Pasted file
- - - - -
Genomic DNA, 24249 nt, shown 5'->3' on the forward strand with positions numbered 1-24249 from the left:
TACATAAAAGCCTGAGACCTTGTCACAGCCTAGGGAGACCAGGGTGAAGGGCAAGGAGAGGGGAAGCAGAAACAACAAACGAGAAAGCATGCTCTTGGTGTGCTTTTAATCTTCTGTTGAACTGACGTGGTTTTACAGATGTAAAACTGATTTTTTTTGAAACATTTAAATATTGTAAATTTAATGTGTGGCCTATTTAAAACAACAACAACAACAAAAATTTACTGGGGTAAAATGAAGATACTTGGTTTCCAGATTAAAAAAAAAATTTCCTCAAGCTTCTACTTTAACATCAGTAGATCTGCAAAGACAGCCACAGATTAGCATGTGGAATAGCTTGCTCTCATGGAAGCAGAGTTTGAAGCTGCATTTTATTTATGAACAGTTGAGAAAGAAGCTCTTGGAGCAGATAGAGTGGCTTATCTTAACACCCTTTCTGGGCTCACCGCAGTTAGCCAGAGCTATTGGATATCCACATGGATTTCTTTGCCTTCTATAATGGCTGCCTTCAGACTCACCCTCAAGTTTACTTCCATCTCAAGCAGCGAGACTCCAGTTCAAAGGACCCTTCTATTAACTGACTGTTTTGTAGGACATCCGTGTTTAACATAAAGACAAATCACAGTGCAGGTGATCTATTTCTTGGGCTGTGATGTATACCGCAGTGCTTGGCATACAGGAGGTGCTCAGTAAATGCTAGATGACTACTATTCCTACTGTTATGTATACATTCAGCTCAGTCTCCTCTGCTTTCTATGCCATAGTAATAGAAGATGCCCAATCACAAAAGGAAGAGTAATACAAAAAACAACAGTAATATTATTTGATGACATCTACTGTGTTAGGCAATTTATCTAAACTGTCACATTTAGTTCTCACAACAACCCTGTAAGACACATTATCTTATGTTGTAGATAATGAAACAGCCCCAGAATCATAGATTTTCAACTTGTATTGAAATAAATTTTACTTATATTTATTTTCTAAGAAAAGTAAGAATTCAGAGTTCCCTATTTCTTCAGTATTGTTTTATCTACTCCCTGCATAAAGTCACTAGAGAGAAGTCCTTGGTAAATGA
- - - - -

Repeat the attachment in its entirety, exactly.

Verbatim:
Genomic DNA, 24249 nt, shown 5'->3' on the forward strand with positions numbered 1-24249 from the left:
TACATAAAAGCCTGAGACCTTGTCACAGCCTAGGGAGACCAGGGTGAAGGGCAAGGAGAGGGGAAGCAGAAACAACAAACGAGAAAGCATGCTCTTGGTGTGCTTTTAATCTTCTGTTGAACTGACGTGGTTTTACAGATGTAAAACTGATTTTTTTTGAAACATTTAAATATTGTAAATTTAATGTGTGGCCTATTTAAAACAACAACAACAACAAAAATTTACTGGGGTAAAATGAAGATACTTGGTTTCCAGATTAAAAAAAAAATTTCCTCAAGCTTCTACTTTAACATCAGTAGATCTGCAAAGACAGCCACAGATTAGCATGTGGAATAGCTTGCTCTCATGGAAGCAGAGTTTGAAGCTGCATTTTATTTATGAACAGTTGAGAAAGAAGCTCTTGGAGCAGATAGAGTGGCTTATCTTAACACCCTTTCTGGGCTCACCGCAGTTAGCCAGAGCTATTGGATATCCACATGGATTTCTTTGCCTTCTATAATGGCTGCCTTCAGACTCACCCTCAAGTTTACTTCCATCTCAAGCAGCGAGACTCCAGTTCAAAGGACCCTTCTATTAACTGACTGTTTTGTAGGACATCCGTGTTTAACATAAAGACAAATCACAGTGCAGGTGATCTATTTCTTGGGCTGTGATGTATACCGCAGTGCTTGGCATACAGGAGGTGCTCAGTAAATGCTAGATGACTACTATTCCTACTGTTATGTATACATTCAGCTCAGTCTCCTCTGCTTTCTATGCCATAGTAATAGAAGATGCCCAATCACAAAAGGAAGAGTAATACAAAAAACAACAGTAATATTATTTGATGACATCTACTGTGTTAGGCAATTTATCTAAACTGTCACATTTAGTTCTCACAACAACCCTGTAAGACACATTATCTTATGTTGTAGATAATGAAACAGCCCCAGAATCATAGATTTTCAACTTGTATTGAAATAAATTTTACTTATATTTATTTTCTAAGAAAAGTAAGAATTCAGAGTTCCCTATTTCTTCAGTATTGTTTTATCTACTCCCTGCATAAAGTCACTAGAGAGAAGTCCTTGGTAAATGA